The meaning of the border in existentialism (ontological point of view)
Keywords:border, existentialism, size, existence, communication, borderline situation, freedom
The article examines the different meanings of the concept of border in the works of a number of representatives of existentialist philosophy. The authors who have discussed ontological issues related to the border are in the center of attention: A. Camus, K. Jaspers, J.-P. Sartre, H.-G. Gadamer. The interpretations of the border in existentialist philosophy, although based on the tradition of classical philosophy, in which the epistemological aspect of the border was discussed mostly, nevertheless add a new approach, according to which the border is an important feature of human existence that defines our existence as a situation, project and communication. The physical, social and mental boundaries of human existence outline our existence, makes it from abstract-contemplative to concrete and tangible. Time and space, age and social status, legal, moral norms and other limitations turn our lives into a shift of situations in which we are constantly stand. In existentialism, human existence is connected with those situations in which man has to make maximum intellectual, emotional and volitional efforts to orient himself. As these situations are created due to borders, our existence itself becomes a border phenomenon. It is especially manifested in borderline situations, which force a person to reconsider his ideas about his own existence, life and other people.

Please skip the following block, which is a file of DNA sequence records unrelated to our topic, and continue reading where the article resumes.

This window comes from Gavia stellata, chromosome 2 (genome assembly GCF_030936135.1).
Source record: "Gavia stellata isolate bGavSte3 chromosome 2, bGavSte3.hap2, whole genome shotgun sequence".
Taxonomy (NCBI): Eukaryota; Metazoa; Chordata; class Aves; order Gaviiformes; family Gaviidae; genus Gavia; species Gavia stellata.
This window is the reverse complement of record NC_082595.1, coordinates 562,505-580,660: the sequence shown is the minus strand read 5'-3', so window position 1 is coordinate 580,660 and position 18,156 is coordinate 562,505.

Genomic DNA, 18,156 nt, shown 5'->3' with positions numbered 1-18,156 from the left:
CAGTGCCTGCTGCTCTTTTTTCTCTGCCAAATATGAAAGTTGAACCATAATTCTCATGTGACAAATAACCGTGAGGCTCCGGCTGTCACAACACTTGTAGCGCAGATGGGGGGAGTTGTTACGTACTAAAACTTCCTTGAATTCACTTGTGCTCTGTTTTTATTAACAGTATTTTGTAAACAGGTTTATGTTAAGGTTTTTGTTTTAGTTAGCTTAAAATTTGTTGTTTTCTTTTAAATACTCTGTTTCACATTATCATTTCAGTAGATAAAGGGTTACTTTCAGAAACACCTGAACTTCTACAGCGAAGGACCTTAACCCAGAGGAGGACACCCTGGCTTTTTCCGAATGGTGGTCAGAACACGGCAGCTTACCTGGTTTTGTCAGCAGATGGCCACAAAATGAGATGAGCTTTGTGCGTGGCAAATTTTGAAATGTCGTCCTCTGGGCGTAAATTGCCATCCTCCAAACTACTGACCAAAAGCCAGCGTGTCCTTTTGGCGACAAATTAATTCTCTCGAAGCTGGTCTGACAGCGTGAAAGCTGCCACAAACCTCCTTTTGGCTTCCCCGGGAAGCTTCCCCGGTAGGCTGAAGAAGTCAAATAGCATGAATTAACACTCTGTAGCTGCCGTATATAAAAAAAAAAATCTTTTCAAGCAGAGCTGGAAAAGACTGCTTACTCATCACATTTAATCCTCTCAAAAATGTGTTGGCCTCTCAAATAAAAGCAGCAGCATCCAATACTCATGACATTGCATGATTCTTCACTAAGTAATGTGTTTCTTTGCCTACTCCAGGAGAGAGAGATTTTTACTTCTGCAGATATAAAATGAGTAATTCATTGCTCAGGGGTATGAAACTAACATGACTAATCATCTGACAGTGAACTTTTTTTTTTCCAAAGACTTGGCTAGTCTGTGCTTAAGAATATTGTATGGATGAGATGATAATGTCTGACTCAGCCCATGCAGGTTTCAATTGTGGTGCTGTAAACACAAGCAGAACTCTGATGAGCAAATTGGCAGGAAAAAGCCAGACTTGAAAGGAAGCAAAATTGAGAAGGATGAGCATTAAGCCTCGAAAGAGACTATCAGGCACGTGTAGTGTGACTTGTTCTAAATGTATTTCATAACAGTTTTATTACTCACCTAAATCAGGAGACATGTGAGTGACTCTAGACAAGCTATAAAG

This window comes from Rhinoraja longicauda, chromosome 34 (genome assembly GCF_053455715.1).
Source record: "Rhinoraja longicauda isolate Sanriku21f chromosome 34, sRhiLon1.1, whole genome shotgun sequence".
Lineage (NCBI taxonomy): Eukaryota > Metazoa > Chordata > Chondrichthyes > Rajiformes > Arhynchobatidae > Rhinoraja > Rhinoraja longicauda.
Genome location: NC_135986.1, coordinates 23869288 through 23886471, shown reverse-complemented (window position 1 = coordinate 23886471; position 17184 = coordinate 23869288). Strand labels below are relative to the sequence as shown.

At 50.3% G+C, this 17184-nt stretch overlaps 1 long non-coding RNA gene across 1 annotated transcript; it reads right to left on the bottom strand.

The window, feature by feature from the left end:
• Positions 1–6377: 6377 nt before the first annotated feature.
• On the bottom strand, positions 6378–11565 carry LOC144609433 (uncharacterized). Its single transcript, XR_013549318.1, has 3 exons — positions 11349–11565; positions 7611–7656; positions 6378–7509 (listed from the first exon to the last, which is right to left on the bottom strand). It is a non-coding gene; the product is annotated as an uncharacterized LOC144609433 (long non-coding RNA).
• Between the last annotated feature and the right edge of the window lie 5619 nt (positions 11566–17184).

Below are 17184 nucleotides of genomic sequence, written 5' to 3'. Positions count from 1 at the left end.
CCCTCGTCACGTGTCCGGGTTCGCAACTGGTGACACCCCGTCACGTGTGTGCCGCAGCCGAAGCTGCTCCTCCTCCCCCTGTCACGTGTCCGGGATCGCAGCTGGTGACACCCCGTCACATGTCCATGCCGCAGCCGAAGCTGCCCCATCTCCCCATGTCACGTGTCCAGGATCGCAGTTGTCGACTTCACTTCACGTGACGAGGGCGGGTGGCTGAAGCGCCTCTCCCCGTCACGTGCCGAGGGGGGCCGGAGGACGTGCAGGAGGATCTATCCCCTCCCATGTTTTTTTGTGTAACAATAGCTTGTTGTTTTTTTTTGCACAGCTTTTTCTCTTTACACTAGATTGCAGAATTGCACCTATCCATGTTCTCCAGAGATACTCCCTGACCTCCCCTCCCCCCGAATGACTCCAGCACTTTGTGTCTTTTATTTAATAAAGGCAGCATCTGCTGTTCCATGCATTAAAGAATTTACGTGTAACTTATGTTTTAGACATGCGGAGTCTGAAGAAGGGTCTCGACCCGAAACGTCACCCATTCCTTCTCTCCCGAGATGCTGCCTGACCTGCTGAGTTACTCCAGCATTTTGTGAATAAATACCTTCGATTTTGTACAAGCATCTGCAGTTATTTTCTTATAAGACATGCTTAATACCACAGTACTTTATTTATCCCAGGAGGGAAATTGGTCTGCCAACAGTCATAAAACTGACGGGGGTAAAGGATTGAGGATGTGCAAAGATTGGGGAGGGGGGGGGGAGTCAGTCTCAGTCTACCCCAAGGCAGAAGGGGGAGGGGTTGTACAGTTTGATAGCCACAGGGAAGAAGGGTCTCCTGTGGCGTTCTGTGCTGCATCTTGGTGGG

In existentialism, the border is also interpreted as a project, which symbolizes the extent to which other people interfere in the privacy of the future. This interpretation can be found in Camus's teaching on revolt.
Another view of border ontology is based on the interpretation of the border as communication. Through communication a person goes beyond his narrow personal boundaries, expands his limits of consciousness and understanding, notices that he has a lot in common with other people, generally overcomes the danger of being summed up in the "I", loses the connection with other people. Communication is vital in the sense that it delineates the boundaries of human coexistence.
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